THE GOAL OF WISDOM

A BUDDHIST TEACHING

Onone occasion, a wise disciple of the Buddha known as the Venerable Sāriputta was approached by a wanderer. The wanderer asked — what is Nibbāna (or wisdom)? As the story goes, Sāriputta answered, “The destruction of lust, the destruction of hatred, the destruction of delusion: this, friend, is called Nibbāna.”

The wanderer asked, is there a path or way to the realization of this Nibbāna? Sāriputta put it this way,

"It is this Noble Eightfold Path; that is, right view, right intention, right speech, right action, right livelihood, right effort, right mindfulness, right concentration. This is the path, friend, this is the way for the realization of this Nibbāna."

Sāriputta

The idea of the Eightfold Path appears in what is regarded as the first sermon of the founder of Buddhism, Siddhartha Gautama, known as the Buddha. The anthology of discourses titled In the Buddha’s Words (translated by Bhikkhu Bodhi) provides a brief analysis of the eight elements:

(1) “And what, monks, is right view? Knowledge of suffering, knowledge of the origin of suffering, knowledge of the cessation of suffering, knowledge of the way leading to the cessation of suffering.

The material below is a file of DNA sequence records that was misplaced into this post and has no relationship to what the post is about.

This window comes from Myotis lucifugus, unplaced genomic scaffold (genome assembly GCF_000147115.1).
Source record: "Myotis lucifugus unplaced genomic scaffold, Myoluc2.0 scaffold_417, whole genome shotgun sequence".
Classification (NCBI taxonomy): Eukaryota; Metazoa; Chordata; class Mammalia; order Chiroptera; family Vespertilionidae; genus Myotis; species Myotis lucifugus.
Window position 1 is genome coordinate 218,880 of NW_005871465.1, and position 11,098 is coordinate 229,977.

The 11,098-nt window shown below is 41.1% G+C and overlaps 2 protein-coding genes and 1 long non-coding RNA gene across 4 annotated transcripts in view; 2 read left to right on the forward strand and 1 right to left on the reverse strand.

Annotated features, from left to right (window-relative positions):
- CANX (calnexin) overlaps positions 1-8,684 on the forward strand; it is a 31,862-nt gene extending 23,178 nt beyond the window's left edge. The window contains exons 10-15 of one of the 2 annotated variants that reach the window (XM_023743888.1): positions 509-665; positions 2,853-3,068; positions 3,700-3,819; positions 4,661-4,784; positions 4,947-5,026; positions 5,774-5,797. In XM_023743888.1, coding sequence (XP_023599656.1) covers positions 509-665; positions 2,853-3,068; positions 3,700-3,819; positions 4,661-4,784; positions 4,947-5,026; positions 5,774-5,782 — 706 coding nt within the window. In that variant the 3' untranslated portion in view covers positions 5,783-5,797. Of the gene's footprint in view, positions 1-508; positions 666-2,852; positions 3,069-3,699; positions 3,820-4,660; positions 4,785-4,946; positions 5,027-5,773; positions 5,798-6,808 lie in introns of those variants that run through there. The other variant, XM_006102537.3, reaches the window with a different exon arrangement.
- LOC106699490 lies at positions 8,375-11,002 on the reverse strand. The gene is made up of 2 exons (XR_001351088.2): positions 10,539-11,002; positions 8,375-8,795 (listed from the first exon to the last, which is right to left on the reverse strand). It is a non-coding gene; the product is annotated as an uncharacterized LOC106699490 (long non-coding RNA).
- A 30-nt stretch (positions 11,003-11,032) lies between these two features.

(2) And what, monks, is right intention? Intention of renunciation, intention of non–ill will, intention of harmlessness.

(3) And what, monks, is right speech? Abstinence from false speech, abstinence from malicious speech, abstinence from harsh speech…

(4) And what, monks, is right action? Abstinence from the destruction of life, abstinence from taking what is not given, abstinence from sexual misconduct.

(5) And what, monks, is right livelihood? Here a noble disciple, having abandoned a wrong mode of livelihood, earns his living by a right livelihood.

(6) And what, monks, is right effort? Here, monks, a monk generates desire for the non-arising of unarisen evil unwholesome states; he makes an effort, arouses energy, applies his mind, and strives.

(7) And what, monks is right mindfulness? Here, monks, a monk dwells contemplating the body in the body, ardent, clearly comprehending, mindful, having removed longing and dejection in regard to the world. He dwells contemplating feelings in feelings….

(8) “And what, monks, is right concentration? Here, monks, secluded from sensual pleasures, secluded from unwholesome states, a monk enters and dwells in the first jhāna (meditation), which is accompanied by thought and examination.…”

According to the Buddha, “Through disenchantment with form, feeling, perception, volitional formations, and consciousness, through their fading away and cessation, a monk liberated by wisdom is liberated by non-clinging; he is called one liberated by wisdom.”

CONTRIBUTOR

JOSHUA BERTOLOTTI

As a contributor to The Walled Garden Philosophical Society, I explore, write, mentor, and find meaning and connection with this growing community of seekers and curious minds.

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